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The rest of the story - untold tales of Charley

by Staff Sgt. Randy Redman
Thunderbolt staff writer

The threat of a hurricane is a problem personnel at MacDill rarely have had to face head-on. Sure, there is a small chance every year of a storm heading into the Tampa Bay, but so far MacDill has been spared and the threat remains. The regular training and procedures, which already are in place, were put to the test recently when Hurricane Charley came barreling our way.

While it would be nearly impossible to mention everyone's individual actions during that hectic and challenging time, there are a few personal performances which stand out above the rest.

Tech. Sgt. Casey Buxton and Staff Sgt. Jonathon Wilson, 6th Maintenance Operations Squadron, burned the oil late into the morning of Aug. 13 trying to get the last aircraft off the ground. Master Sgt. Scott Gorenc, Maintenance Operations Center superintendent, said the two hand-picked technicians were the epitome of service before self.

"I had total confidence in them," said Sergeant Gorenc. "I knew any decision they made would benefit the wing."

Due to their experience and dedication to the job, they were able to complete an engine change in near-record time he said. Unfortunately, further maintenance problems put the aircraft in Hanger 2 to ride out the storm.

Staff sergeants Robert Jamison and Scott Albee deployed the MOC to the Florida State Fairgrounds with zero loss of continuity. They stayed with the MOC center through the disaster threat before finally returning to MacDill.

Airman 1st Class Paul Hofer, 6th MOS, was another trooper who took care of his section and for other offices in Building 54.

"I took care of all the electrical equipment and made sure they were bagged and off the floor," said Airman Hofer, explaining that although his Air Force specialty code didn't include this, he took care of what needed to be done.

He came in Sunday following the hurricane and hooked up his section's computers to ensure the office was mission capable and operational first thing Monday morning for the Maintenance Group and wing briefings.

Allen McCloud, 6th AMXS, learned of a cracked compressor blade on one of an aircraft's engine compressor blades. He came in at 12:05 a.m. to review history of the jet, then coordinated which aircraft was to be used during engine replacement with the 6th Aircraft Maintenance Squadron and 6th Maintenance Squadron.

During normal duty hours, he coordinated with Air Mobility Command to update it on MacDill's situation. He alone prepared the office for Hurricane Charley and departed for his residence at noon.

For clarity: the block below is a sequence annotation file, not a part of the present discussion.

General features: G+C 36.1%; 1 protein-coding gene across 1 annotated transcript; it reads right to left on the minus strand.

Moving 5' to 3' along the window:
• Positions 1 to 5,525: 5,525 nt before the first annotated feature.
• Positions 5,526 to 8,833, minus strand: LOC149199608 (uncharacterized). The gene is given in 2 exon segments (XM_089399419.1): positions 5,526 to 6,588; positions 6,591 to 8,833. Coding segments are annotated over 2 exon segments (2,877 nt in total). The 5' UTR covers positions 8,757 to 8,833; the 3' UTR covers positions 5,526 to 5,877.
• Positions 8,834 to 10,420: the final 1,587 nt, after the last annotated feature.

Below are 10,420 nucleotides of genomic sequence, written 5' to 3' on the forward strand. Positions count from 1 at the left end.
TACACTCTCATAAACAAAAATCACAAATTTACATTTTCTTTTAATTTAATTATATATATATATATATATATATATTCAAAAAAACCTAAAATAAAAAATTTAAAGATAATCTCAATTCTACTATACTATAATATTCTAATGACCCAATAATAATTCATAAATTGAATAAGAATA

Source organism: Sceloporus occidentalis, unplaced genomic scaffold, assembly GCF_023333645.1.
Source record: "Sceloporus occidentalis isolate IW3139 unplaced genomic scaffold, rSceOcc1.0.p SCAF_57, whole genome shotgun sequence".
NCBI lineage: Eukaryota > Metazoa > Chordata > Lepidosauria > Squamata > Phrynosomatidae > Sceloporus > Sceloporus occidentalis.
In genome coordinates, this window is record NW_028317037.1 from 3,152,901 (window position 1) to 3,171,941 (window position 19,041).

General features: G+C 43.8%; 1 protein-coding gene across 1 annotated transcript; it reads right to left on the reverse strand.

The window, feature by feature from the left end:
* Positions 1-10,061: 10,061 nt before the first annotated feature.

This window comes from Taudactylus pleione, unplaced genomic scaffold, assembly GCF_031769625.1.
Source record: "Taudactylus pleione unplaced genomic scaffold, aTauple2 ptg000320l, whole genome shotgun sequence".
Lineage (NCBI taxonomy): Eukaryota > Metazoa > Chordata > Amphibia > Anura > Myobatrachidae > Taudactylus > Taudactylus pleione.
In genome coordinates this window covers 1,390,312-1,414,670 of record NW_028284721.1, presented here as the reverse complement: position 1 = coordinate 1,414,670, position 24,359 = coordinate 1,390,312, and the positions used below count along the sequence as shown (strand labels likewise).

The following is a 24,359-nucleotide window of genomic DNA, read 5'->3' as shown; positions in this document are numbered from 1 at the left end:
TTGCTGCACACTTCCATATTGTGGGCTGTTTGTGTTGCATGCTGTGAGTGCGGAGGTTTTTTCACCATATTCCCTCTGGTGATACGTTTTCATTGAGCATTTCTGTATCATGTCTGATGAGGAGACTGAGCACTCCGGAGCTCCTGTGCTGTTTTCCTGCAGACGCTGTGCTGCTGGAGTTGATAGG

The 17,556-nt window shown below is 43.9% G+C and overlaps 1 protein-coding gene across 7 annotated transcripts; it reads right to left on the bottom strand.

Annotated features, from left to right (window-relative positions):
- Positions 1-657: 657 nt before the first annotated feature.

The following Sunday morning, Mr. McCloud came in to unwrap the office and assist the scheduling section unwrapping its office. Both sections were fully mission capable and operational that Monday morning.

MacDill personnel heard whispers of a possible visit to the Fort Myers area by President George W. Bush. The 6th Logistics Readiness Squadron realized if a visit were to take place, aircraft equipment and support would be needed and proximity would most likely deem MacDill the perfect source of such support. Leaning forward, going on information that was flimsy at best, the 6th LRS troops worked through driving rain to load two trailers with 12 pieces of equipment and to prepare the necessary equipment to make the possible trip south. The call came Aug. 15 at 8 p.m.

2nd Lt. Randy Harvey, 6th Maintenance Squadron, said thanks to the advanced preparations, the 6th LRS had a plan and was ready to execute within an hour. Aug. 16 at 2 a.m., a nine-vehicle caravan, led by the 6th Maintenance Group personnel, directed a team of 15 tired but motivated individuals down Interstate 75 to the Southwest Florida International Airport at Fort Myers. They arrived on time around 6 a.m. and quickly set up their equipment. Two 6th Wing Security Forces Squadron members met them at the airport and quickly cordoned off the fuel trucks. Staff Sgt. Marvin Rhodes, 6th AMXS, delivered air-stairs to the president just after Airman 1st Class Jeff Simmons, 6th LRS, chocked Air Force One.

Staff Sgt. Victor Gruber worked with Tech .Sgt. Kevin Rehling installing plywood on the windows and bagged computers for his section and for other offices in Building 54. Capt. James Batchelor, 6th Contracting Squadron; 2nd Lt. Sisco Ortiz, 6th Logistics Readiness Squadron; Master Sgt. Timothy McConnaughey, 6th Medical Support Squadron and hundreds more went above and beyond what was expected. Be sure to check page 7 for a more in-depth list of Hurricane Charley outstanding performers.

While the possibility of another hurricane is brewing in the Carribean, leadership and personnel alike can be assured of the dedicated individuals here ready to spring into action. Whether performing maintenance on a multi-million dollar plane or boarding up windows, MacDill is in good hands with the Airmen who are prepared to go the distance.

 

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